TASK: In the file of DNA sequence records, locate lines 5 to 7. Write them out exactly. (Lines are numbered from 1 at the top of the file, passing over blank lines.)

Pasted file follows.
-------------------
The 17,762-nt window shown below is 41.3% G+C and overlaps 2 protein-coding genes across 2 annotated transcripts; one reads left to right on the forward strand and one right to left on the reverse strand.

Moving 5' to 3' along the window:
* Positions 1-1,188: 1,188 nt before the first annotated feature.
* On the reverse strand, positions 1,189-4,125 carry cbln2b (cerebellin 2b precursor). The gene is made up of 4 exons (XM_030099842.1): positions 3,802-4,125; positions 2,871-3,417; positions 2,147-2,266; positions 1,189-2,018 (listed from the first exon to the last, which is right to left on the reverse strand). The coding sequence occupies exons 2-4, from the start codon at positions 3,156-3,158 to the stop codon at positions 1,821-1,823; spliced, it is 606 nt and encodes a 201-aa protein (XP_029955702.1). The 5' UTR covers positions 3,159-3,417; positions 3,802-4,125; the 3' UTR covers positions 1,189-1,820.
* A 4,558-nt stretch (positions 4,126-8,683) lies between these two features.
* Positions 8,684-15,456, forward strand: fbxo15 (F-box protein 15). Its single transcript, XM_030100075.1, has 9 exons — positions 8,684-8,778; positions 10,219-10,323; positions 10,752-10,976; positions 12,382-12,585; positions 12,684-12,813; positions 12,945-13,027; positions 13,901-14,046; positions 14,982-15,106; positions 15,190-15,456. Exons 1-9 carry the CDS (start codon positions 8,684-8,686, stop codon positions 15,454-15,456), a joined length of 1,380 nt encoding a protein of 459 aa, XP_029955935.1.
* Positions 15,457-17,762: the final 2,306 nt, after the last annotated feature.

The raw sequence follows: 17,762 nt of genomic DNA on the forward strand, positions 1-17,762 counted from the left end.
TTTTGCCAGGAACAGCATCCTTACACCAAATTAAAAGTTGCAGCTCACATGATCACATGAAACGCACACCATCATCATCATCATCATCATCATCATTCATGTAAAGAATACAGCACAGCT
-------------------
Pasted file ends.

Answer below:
* A 4,558-nt stretch (positions 4,126-8,683) lies between these two features.
* Positions 8,684-15,456, forward strand: fbxo15 (F-box protein 15). Its single transcript, XM_030100075.1, has 9 exons — positions 8,684-8,778; positions 10,219-10,323; positions 10,752-10,976; positions 12,382-12,585; positions 12,684-12,813; positions 12,945-13,027; positions 13,901-14,046; positions 14,982-15,106; positions 15,190-15,456. Exons 1-9 carry the CDS (start codon positions 8,684-8,686, stop codon positions 15,454-15,456), a joined length of 1,380 nt encoding a protein of 459 aa, XP_029955935.1.
* Positions 15,457-17,762: the final 2,306 nt, after the last annotated feature.